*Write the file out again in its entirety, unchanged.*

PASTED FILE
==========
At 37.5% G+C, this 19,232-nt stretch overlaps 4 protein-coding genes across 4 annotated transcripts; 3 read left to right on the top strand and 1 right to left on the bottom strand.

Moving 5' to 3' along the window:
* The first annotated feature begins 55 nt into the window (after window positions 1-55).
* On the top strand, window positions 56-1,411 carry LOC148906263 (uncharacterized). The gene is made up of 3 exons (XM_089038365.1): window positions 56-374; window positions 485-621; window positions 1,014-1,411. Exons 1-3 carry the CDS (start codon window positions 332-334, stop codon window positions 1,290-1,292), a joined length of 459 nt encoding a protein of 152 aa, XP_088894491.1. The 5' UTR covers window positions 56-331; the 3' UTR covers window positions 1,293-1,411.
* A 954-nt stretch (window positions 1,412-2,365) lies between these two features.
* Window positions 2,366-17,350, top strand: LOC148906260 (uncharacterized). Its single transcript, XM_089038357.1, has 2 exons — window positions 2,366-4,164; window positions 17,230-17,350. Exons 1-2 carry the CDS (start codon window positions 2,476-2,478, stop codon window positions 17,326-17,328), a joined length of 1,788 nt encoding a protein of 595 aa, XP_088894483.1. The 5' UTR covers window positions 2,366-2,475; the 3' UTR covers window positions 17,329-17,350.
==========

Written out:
At 37.5% G+C, this 19,232-nt stretch overlaps 4 protein-coding genes across 4 annotated transcripts; 3 read left to right on the top strand and 1 right to left on the bottom strand.

Moving 5' to 3' along the window:
* The first annotated feature begins 55 nt into the window (after window positions 1-55).
* On the top strand, window positions 56-1,411 carry LOC148906263 (uncharacterized). The gene is made up of 3 exons (XM_089038365.1): window positions 56-374; window positions 485-621; window positions 1,014-1,411. Exons 1-3 carry the CDS (start codon window positions 332-334, stop codon window positions 1,290-1,292), a joined length of 459 nt encoding a protein of 152 aa, XP_088894491.1. The 5' UTR covers window positions 56-331; the 3' UTR covers window positions 1,293-1,411.
* A 954-nt stretch (window positions 1,412-2,365) lies between these two features.
* Window positions 2,366-17,350, top strand: LOC148906260 (uncharacterized). Its single transcript, XM_089038357.1, has 2 exons — window positions 2,366-4,164; window positions 17,230-17,350. Exons 1-2 carry the CDS (start codon window positions 2,476-2,478, stop codon window positions 17,326-17,328), a joined length of 1,788 nt encoding a protein of 595 aa, XP_088894483.1. The 5' UTR covers window positions 2,366-2,475; the 3' UTR covers window positions 17,329-17,350.